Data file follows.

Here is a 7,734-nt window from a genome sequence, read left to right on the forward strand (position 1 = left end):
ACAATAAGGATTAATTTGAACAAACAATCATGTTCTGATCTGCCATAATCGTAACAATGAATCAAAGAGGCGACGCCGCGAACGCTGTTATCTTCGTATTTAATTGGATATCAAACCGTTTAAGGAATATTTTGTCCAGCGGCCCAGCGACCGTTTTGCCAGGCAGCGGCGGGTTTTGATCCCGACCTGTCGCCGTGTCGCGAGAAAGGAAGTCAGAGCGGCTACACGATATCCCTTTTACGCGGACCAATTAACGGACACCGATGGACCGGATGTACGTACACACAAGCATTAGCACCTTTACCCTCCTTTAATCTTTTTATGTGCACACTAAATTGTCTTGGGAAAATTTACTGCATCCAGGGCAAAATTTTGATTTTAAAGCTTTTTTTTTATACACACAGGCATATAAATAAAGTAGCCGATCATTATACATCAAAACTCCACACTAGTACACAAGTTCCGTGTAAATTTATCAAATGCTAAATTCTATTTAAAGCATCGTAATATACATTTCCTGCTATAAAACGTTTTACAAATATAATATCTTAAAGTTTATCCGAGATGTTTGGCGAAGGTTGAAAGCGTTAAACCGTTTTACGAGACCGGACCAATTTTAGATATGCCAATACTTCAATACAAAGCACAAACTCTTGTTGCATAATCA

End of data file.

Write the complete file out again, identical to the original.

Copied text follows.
Here is a 7,734-nt window from a genome sequence, read left to right on the forward strand (position 1 = left end):
ACAATAAGGATTAATTTGAACAAACAATCATGTTCTGATCTGCCATAATCGTAACAATGAATCAAAGAGGCGACGCCGCGAACGCTGTTATCTTCGTATTTAATTGGATATCAAACCGTTTAAGGAATATTTTGTCCAGCGGCCCAGCGACCGTTTTGCCAGGCAGCGGCGGGTTTTGATCCCGACCTGTCGCCGTGTCGCGAGAAAGGAAGTCAGAGCGGCTACACGATATCCCTTTTACGCGGACCAATTAACGGACACCGATGGACCGGATGTACGTACACACAAGCATTAGCACCTTTACCCTCCTTTAATCTTTTTATGTGCACACTAAATTGTCTTGGGAAAATTTACTGCATCCAGGGCAAAATTTTGATTTTAAAGCTTTTTTTTTATACACACAGGCATATAAATAAAGTAGCCGATCATTATACATCAAAACTCCACACTAGTACACAAGTTCCGTGTAAATTTATCAAATGCTAAATTCTATTTAAAGCATCGTAATATACATTTCCTGCTATAAAACGTTTTACAAATATAATATCTTAAAGTTTATCCGAGATGTTTGGCGAAGGTTGAAAGCGTTAAACCGTTTTACGAGACCGGACCAATTTTAGATATGCCAATACTTCAATACAAAGCACAAACTCTTGTTGCATAATCA